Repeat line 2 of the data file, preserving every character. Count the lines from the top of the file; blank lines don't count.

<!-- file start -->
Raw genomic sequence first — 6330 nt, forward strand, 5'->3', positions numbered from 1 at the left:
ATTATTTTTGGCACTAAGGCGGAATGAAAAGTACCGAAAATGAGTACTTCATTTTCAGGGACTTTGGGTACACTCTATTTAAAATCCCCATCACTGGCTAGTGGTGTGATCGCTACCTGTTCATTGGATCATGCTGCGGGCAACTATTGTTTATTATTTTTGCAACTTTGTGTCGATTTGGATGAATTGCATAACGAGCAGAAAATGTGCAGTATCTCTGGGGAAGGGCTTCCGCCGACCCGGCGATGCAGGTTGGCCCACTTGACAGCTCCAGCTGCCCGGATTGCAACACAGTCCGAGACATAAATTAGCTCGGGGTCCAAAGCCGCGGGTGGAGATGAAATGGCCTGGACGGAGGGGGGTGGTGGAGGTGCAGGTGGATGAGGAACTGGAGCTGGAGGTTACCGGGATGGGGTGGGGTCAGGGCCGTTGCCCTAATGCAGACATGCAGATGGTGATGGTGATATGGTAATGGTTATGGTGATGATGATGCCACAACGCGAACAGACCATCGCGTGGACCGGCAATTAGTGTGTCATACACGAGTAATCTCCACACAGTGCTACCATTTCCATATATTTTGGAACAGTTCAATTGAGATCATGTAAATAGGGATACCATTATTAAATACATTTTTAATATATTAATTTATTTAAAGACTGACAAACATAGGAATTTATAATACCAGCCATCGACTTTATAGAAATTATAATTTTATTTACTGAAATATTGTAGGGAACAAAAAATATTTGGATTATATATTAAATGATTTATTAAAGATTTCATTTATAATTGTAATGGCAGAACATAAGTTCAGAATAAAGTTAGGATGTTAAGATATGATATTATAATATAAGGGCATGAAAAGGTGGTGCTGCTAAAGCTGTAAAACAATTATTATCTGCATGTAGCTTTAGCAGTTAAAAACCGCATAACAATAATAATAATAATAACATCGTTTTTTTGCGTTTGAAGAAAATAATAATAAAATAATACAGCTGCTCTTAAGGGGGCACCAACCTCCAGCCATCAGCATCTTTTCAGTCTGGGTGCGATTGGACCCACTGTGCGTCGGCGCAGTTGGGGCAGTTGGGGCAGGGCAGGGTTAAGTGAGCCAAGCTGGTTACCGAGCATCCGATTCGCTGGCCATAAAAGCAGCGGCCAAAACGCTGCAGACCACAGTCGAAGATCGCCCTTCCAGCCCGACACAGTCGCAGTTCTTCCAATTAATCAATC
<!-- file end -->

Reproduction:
ATTATTTTTGGCACTAAGGCGGAATGAAAAGTACCGAAAATGAGTACTTCATTTTCAGGGACTTTGGGTACACTCTATTTAAAATCCCCATCACTGGCTAGTGGTGTGATCGCTACCTGTTCATTGGATCATGCTGCGGGCAACTATTGTTTATTATTTTTGCAACTTTGTGTCGATTTGGATGAATTGCATAACGAGCAGAAAATGTGCAGTATCTCTGGGGAAGGGCTTCCGCCGACCCGGCGATGCAGGTTGGCCCACTTGACAGCTCCAGCTGCCCGGATTGCAACACAGTCCGAGACATAAATTAGCTCGGGGTCCAAAGCCGCGGGTGGAGATGAAATGGCCTGGACGGAGGGGGGTGGTGGAGGTGCAGGTGGATGAGGAACTGGAGCTGGAGGTTACCGGGATGGGGTGGGGTCAGGGCCGTTGCCCTAATGCAGACATGCAGATGGTGATGGTGATATGGTAATGGTTATGGTGATGATGATGCCACAACGCGAACAGACCATCGCGTGGACCGGCAATTAGTGTGTCATACACGAGTAATCTCCACACAGTGCTACCATTTCCATATATTTTGGAACAGTTCAATTGAGATCATGTAAATAGGGATACCATTATTAAATACATTTTTAATATATTAATTTATTTAAAGACTGACAAACATAGGAATTTATAATACCAGCCATCGACTTTATAGAAATTATAATTTTATTTACTGAAATATTGTAGGGAACAAAAAATATTTGGATTATATATTAAATGATTTATTAAAGATTTCATTTATAATTGTAATGGCAGAACATAAGTTCAGAATAAAGTTAGGATGTTAAGATATGATATTATAATATAAGGGCATGAAAAGGTGGTGCTGCTAAAGCTGTAAAACAATTATTATCTGCATGTAGCTTTAGCAGTTAAAAACCGCATAACAATAATAATAATAATAACATCGTTTTTTTGCGTTTGAAGAAAATAATAATAAAATAATACAGCTGCTCTTAAGGGGGCACCAACCTCCAGCCATCAGCATCTTTTCAGTCTGGGTGCGATTGGACCCACTGTGCGTCGGCGCAGTTGGGGCAGTTGGGGCAGGGCAGGGTTAAGTGAGCCAAGCTGGTTACCGAGCATCCGATTCGCTGGCCATAAAAGCAGCGGCCAAAACGCTGCAGACCACAGTCGAAGATCGCCCTTCCAGCCCGACACAGTCGCAGTTCTTCCAATTAATCAATC